Union minister Nitin Gadkari inaugurated 165 dormitory blocks in the city.
Mumbai: Union minister of shipping, road, transport and highways Nitin Gadkari on Thursday inaugurated 165 dormitory blocks allotted by the Mumbai Port Trust (MPT), which had given three dilapidated buildings to Tata Memorial Hospital (TMH). The buildings were modified in order to offer free accommodation, weekly rations and a space for parents staying with children suffering from cancer and receiving treatment at TMH to cook their meals.
Earlier, these families were staying on footpaths near TMH and were loitering around pavements near TMH, as they had no accommodation. The criteria for the stay in these dormitory blocks are for paediatric patients who are in need of urgent care. Based on parameters like urgency, there is a waiting list.
Mr Gadkari said, “Currently three buildings were allocated, now I want to contribute more and a new route towards (Cotton Green) station would be made, especially for patients and for their kin, so that commuting won’t be a problem for them.”
“People come from different parts of the country in the city for pediatric cancer treatment. Looking at this situation such a stay will be helpful for them to provide great support (to the patient),” said Mr Gadkari.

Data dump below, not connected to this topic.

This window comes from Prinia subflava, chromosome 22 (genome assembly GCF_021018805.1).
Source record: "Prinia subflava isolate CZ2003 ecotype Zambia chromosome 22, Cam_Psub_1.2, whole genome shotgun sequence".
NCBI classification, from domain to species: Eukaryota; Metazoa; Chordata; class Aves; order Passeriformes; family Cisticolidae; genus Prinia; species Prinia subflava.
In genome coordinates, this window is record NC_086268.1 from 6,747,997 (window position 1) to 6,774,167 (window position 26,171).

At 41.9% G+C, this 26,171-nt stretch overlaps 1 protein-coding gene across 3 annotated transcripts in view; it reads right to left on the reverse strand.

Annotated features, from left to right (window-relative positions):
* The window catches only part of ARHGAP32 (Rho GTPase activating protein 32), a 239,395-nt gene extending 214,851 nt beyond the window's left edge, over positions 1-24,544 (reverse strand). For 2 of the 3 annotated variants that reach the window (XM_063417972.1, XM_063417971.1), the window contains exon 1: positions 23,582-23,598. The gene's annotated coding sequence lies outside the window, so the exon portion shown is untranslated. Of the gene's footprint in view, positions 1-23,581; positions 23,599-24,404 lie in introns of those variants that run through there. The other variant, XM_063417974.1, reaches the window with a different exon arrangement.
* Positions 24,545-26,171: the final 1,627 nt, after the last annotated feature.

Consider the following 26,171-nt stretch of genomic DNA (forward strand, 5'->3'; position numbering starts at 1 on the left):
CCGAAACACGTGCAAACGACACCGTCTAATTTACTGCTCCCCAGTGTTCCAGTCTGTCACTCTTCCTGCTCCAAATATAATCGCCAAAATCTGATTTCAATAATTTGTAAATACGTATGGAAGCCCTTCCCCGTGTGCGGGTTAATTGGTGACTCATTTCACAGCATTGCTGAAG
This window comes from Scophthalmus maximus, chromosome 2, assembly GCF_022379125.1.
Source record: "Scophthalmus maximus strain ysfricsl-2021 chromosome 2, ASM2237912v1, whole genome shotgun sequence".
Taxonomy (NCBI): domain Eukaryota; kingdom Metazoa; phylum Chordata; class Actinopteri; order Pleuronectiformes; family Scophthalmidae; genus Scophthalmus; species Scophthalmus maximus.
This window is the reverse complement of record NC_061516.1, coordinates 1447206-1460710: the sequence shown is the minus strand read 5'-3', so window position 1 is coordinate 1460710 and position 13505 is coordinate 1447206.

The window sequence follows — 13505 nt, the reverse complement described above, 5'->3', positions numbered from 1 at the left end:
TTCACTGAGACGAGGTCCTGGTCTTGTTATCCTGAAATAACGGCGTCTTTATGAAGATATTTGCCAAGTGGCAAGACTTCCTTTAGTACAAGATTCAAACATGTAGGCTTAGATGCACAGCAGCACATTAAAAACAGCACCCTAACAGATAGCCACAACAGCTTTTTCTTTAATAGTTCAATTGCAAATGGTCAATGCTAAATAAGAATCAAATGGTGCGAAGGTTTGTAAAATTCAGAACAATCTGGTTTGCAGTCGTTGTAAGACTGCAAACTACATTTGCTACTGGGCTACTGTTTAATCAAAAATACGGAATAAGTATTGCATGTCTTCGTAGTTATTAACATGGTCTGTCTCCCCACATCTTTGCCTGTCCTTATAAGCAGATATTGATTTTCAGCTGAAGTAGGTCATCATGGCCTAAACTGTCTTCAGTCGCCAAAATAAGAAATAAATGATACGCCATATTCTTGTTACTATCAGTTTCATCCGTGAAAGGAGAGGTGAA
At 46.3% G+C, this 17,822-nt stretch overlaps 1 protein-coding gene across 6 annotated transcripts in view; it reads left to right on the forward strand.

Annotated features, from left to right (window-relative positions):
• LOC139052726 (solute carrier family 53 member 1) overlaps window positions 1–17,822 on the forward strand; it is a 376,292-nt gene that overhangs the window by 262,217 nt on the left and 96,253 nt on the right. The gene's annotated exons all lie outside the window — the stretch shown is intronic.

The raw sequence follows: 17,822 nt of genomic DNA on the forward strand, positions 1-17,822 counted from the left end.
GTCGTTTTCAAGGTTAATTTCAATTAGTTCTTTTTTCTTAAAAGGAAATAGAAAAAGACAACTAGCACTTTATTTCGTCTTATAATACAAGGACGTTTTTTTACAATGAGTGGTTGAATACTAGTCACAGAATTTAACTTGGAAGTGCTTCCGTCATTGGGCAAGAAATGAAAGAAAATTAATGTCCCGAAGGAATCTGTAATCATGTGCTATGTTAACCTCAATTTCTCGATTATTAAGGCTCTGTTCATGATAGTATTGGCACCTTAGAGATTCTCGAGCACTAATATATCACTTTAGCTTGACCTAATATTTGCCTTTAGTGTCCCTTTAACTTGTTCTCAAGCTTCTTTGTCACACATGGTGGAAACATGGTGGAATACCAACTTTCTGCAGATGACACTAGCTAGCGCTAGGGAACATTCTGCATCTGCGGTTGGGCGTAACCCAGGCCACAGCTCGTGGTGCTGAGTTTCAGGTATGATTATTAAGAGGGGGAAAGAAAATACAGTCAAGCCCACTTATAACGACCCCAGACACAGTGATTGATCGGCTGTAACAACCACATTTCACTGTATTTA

Dr Rajendra Badwe, director, Tata Memorial Centre, said, “Every year, 55,000 new cancer cases among children are registered in India and last year, over 2,000 children aged below age 18 were treated for cancer at TMC.”
“The dormitory is specially designed for pediatric patients. As their treatment tenure is from six months to one year, many a time unavailability of stay is the reason for dropouts in treatments of kids suffering from cancer,” he said.
The MPT initiated this project on July 23, 2015, as part of its Corporate Social Responsibility (CSR). Oncologists say childhood cancers are highly curable, so the availability of accommodation is critical in offering a physical living space and the emotional support it provides, to ensure that families do not let circumstances pull a child out of treatment midway.